Undoubtedly, the pandemic has brought upon many individuals and institutions great losses in terms of finances, time and resources across various sectors besides the emotional trauma that has cut across all people.
When the reality of the COVID-19 pandemic hit nations, there was a shift from unbelief of its existence to panic. At household level, in panic and wanting to buffer from potential long seasons of lockdowns and catastrophic impact of availability of resources, many families went on over-purchase of food stuffs, toiletries and whatever they considered critical.
By mid-late 2020, when names of drugs being used for intervention started getting into the public domain, individuals joined the aforementioned trends and there was mass purchase of drugs either to treat symptoms or for preventive measures. Drugs like HCQ, Ivermectin and Azithromycin suddenly became a must have commodity amongst many besides food supplements including Zinc, Vitamins C and D. Inevitably, with increased demand came increase in prices and a shortage – whether induced or real. Whereas this translated to better income for the sellers, it adversely affected individuals who needed these drugs on regular basis due to pre-existing conditions because they either lacked the drugs from their suppliers or where it was available, the prices were prohibitive. For individuals who contracted the corona virus and needed the medication, the situation was the same. Many service providers and governments, overwhelmed by the influx of COVID-19 cases resulted to divert resources to the COVID-19 response and inevitably compromised on some other essential, some life-saving non-COVID-19 services. Unfortunately, the diversion did not work well in many cases of individual comorbidities who are believed to be at the highest risk of severe symptoms and fatality were they to be infected by the corona virus.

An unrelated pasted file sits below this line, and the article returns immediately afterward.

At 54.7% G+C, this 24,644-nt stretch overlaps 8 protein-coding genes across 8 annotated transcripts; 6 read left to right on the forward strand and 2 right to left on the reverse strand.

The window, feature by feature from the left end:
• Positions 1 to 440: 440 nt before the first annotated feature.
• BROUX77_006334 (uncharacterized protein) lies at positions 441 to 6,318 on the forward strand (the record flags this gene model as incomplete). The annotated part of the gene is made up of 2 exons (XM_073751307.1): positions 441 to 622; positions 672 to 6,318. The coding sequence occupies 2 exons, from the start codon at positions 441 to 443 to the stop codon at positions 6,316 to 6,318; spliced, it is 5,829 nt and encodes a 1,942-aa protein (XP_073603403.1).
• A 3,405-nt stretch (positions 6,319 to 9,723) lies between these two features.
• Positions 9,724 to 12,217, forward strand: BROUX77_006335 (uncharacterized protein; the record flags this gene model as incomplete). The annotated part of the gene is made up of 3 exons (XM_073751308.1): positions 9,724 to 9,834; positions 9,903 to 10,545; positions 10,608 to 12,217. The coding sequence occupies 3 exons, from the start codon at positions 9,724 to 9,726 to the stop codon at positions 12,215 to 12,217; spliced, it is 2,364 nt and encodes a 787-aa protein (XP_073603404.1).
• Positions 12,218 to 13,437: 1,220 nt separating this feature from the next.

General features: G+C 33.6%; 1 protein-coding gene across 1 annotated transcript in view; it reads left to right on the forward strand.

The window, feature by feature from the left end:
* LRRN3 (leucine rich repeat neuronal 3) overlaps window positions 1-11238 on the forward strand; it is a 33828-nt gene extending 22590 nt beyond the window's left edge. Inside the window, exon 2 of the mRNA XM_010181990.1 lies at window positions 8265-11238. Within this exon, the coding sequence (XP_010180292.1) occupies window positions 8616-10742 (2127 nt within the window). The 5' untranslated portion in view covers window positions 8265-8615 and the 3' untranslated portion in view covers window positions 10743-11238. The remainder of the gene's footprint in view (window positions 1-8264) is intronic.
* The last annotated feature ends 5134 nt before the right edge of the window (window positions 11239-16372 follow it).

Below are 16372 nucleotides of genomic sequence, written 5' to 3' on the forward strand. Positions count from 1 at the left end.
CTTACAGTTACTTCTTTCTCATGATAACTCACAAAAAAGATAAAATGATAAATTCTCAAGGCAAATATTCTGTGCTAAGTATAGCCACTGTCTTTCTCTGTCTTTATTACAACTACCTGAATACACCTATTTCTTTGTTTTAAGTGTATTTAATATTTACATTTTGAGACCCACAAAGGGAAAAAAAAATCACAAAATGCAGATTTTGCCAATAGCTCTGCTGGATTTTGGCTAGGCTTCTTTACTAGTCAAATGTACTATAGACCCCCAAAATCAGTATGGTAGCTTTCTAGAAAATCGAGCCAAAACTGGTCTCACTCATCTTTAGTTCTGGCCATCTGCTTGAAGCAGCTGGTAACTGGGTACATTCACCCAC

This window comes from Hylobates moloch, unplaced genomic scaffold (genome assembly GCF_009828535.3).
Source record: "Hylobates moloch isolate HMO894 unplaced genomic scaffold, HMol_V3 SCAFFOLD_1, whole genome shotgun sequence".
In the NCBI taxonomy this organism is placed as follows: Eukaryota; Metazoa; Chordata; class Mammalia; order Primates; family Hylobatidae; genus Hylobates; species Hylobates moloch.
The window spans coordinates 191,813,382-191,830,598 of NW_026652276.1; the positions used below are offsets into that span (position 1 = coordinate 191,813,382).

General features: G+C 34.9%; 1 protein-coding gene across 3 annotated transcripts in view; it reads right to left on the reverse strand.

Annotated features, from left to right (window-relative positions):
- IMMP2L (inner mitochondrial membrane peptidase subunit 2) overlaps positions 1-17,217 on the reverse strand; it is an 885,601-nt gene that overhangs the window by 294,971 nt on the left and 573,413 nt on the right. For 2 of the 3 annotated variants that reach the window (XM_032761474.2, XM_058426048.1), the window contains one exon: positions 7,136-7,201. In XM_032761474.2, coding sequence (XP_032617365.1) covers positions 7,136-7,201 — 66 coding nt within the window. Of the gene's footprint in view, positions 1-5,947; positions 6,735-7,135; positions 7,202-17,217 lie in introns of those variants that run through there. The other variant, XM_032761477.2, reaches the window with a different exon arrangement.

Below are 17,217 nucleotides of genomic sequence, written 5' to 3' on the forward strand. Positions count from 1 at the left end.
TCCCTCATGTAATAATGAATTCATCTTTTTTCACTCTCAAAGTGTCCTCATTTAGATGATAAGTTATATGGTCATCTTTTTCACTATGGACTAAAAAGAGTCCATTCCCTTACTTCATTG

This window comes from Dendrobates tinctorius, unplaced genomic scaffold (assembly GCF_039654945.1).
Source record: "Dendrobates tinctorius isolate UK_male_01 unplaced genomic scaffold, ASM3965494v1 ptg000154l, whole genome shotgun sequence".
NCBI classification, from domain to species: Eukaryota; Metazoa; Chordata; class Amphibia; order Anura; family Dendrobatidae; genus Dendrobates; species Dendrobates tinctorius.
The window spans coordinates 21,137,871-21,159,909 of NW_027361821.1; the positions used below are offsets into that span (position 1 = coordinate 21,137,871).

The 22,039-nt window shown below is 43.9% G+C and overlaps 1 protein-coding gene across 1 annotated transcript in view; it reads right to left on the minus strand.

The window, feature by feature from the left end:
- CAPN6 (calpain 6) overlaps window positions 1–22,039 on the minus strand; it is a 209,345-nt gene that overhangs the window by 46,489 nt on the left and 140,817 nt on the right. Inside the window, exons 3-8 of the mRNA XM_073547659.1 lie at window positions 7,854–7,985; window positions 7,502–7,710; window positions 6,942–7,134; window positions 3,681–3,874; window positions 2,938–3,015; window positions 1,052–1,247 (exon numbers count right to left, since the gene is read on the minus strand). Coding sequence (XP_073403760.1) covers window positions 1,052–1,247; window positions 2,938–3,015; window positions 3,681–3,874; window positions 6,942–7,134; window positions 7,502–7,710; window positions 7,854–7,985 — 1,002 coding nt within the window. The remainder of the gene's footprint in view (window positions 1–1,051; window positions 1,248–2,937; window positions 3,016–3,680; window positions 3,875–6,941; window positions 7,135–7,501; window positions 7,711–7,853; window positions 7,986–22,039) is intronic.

No doubt, the COVID-19 pandemic created unprecedented disruptions in the delivery of routine health services as is evidenced above. It brought to light unfortune cases of business in the healthcare where for some it did not matter that there were life threatening situations where making profits at the expense of saving lives should have never have been considered.
According to Jayesh Saini, protocols should be in place from government level to ensure that in case of such wide spread pandemics or outbreaks, in line with ethics and equity principles, normal services in the normal way are accessible to those who are not infected by the disease because no life is more important or less important than the other and the overall goal is to maximize of saving lives. Jayesh points out that there was still very good coordination amongst various facilities as each reached out to the other whenever they were short of some essential item, but believes that this tendency of cooperation should be enhanced further for better health outcomes. Mr Saini believes that delivery of essential health services should at all times be protected even as mitigation factors are sort to deal with COVID-19 and any other such pandemics were they to happen. Jayesh says it would be unfortunate to compromise these services are they are the basis for primary healthcare which is the foundation for success of the Universal Health Coverage. He noted that essential services are country specific and to some extent region specific as this is dictated by the disease profiles in the specified area.